Sunday, January 8, 2012

Perhaps A Child Should Lead Them: In Praise Of Pitt's Standout Safety, Andrew Taglianetti

Andrew Taglianetti, with a brief and unscripted display of instinctive character, yesterday provided a moral example for the adults who have so calculatedly diminished college football and educational institutions in recent months.

Taglianetti (left), a fourth-year junior at Pitt, spent the first week of this semester's academic calendar not in class but instead in Alabama, learning that football trumps academics at Pitt. He was in Birmingham to participate in low-grade television programming masquerading as a bowl game, a farce whose result was not only deemed unworthy of mention on the Post-Gazette's main online sports page this morning but indeed was listed fourteenth -- of fourteen stories -- on the P-G page devoted to Pitt athletics.

Long after it had been determined that Pitt would lose to an unranked team from a lackluster conference, Andrew Taglianetti was still playing hard in the fourth quarter against Southern Methodist University. He tackled SMU runner Jared Williams with a clean, low, shoulder-first hit that, by gruesome happenstance, snapped Williams' femur. Taglianetti knew immediately that Williams had been severely injured; the break could be heard along the sideline. Taglianetti was responsible, but not culpable, for Williams' injury, but that distinction did not diminish Taglianetti's vividly displayed anguish. Taglianetti did not calculate; he immediately put his hands to his head, fell to his knees, touched his forehead to the ground, and rose to curse fate. Despite the apparent emotional devastation, Taglianetti approached Williams in an obvious expression of regret as trainers assisted Williams for several minutes. When Williams, prone on a gurney, was ready to leave the field for a hospital, Taglianetti stood with Williams (right), empathetically tapping the injured man's chest. Taglianetti seemed shaken for several minutes after play resumed.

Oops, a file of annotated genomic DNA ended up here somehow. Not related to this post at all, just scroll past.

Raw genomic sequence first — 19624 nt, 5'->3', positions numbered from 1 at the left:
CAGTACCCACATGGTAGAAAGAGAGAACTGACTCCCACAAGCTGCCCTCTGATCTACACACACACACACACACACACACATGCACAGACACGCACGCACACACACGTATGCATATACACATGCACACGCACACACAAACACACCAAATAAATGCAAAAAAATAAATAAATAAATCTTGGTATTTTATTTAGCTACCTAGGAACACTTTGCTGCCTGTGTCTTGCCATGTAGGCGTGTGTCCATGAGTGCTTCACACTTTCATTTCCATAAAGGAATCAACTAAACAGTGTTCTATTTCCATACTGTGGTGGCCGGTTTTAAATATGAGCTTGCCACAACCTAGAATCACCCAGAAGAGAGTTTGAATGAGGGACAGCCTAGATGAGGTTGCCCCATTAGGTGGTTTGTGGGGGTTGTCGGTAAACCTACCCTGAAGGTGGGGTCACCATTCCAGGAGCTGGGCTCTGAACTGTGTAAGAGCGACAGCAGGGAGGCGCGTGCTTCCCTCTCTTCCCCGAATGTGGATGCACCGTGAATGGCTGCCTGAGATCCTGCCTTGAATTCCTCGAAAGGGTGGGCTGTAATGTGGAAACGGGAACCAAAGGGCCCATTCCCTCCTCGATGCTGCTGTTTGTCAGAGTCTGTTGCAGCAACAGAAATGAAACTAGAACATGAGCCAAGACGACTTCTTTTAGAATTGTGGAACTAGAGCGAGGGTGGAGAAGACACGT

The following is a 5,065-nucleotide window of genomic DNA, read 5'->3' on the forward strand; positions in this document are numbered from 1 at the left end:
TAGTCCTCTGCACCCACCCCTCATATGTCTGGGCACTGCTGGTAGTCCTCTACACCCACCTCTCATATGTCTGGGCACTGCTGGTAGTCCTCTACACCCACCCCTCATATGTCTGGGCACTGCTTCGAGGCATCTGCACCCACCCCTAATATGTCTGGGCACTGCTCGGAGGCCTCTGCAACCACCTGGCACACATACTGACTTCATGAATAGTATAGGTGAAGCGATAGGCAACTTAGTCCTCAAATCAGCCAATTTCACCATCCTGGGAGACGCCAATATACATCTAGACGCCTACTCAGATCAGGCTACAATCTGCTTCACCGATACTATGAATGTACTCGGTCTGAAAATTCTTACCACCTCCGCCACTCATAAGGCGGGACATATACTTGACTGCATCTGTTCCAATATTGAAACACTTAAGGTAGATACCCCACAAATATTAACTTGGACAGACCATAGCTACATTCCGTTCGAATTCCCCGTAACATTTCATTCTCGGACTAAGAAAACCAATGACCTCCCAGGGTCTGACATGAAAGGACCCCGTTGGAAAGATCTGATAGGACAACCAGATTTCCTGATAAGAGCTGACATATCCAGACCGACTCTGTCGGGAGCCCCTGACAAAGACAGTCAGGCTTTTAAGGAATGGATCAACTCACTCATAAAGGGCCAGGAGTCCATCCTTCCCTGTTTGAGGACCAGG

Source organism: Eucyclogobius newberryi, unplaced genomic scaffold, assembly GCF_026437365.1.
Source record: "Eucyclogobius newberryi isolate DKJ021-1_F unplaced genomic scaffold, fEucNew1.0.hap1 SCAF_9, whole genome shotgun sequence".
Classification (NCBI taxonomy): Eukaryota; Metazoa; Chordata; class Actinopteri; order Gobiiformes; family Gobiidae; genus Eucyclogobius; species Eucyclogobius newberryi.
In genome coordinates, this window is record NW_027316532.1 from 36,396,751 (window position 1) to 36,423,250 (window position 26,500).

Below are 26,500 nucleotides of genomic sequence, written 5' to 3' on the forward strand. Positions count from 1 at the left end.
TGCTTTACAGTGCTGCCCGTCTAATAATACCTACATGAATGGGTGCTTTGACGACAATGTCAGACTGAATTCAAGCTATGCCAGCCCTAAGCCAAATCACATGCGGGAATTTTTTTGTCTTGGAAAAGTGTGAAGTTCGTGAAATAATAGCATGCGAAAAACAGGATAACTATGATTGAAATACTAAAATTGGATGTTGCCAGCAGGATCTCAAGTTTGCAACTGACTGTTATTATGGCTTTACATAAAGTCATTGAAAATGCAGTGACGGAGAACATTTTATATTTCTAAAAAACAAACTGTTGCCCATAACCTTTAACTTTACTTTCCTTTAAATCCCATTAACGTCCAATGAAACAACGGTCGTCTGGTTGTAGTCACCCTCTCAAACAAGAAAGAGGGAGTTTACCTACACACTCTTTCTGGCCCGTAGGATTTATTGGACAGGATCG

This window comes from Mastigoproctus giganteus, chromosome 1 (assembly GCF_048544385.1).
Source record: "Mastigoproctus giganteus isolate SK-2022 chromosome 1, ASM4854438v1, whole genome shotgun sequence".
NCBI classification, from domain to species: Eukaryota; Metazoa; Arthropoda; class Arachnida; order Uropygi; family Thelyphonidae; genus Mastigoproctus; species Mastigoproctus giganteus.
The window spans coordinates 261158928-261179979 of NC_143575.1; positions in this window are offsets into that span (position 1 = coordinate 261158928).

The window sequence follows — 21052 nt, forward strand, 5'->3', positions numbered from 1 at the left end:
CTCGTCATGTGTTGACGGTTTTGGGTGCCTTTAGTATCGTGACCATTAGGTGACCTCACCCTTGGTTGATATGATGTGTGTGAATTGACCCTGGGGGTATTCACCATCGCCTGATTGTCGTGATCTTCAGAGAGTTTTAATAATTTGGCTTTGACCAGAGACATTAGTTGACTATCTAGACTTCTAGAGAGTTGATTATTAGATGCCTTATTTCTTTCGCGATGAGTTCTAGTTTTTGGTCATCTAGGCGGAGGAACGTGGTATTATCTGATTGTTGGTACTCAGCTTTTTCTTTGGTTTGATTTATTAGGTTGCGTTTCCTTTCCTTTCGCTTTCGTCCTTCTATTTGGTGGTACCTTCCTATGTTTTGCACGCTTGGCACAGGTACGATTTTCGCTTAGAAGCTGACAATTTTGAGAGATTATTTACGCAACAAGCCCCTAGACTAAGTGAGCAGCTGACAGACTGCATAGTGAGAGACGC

Taglianetti's exhibition of sportsmanship, accountability, perspective, and decency would deserve credit in any circumstance. Its purity and context, however, created a striking, instructive comparison with the self-serving, substandard conduct of the grown-ups overseeing the seedy business of football at Pitt and Penn State. Penn State administrators, who focused on public relations and money after it was revealed that their institution's deplorable conduct had concealed and facilitated the rape of children, and Pitt officials, who have poorly served the student athletes they are ostensibly educating, could learn much from Andrew Taglianetti.

There is scant evidence that Penn State or Pitt has learned the appropriate lessons yet, but so long as our Andrew Taglianettis -- who deserve better from their elders -- are better than their elders, we are hopeful.

Infytune: Young Man Blues, The Who


deegazette said...

I often find myself trying to get young and old to become interested in what goes on in the world around us by pointing them to this blog. I sometimes use the great selection of tunes tied to stories as bait to stir interest. For others, I mention the wit and humor found here. Today with the Taglianetti post, I won't be gentle in my prodding of the people who matter to me. I figure everyone from third grade up should hear this story. Thanks.

Anonymous said...

Agreed, this blog is one of the best things in town, I never know what I will find here but it is always excellent

rich10e said...

A good man from a good family and the product of a great high school, Pittsburgh Central Catholic, that puts an emphasis on scholar-athlete.

Anonymous said...

I know the Taglianettis and will make sure they see this. Andrew was a fine young man long before Central broke the rules by recruiting him.

Anonymous said...

@anon 1052pm... get a life birdbrain... CC is open
to all students regardless of location. he went
there because his family wanted him there!!!

Anonymous said...

Why was Andrew playing for Central, but not his brother? How did Sunseri wind up at Central? The answer is football, football. Well OK Central isn't ALL about football

for the record if Central would just stop bragging and claiming they don't cheat most people would just let it be

Anonymous said...

So here's a very thoughtful post about how adults could learn from Taglianetti how to act like grown-ups ... and some people use the platform to bash a high school completely unrelated to the issue at hand. Gotta love the internet.

Thanks for the post, Infy. I appreciated it.

Infinonymous said...

How sad that an attempt to salute a fine young man is turned into a depressing sideshow -- the e-mails have been far worse than the comments -- by those trying to score points for or against Central Catholic High School.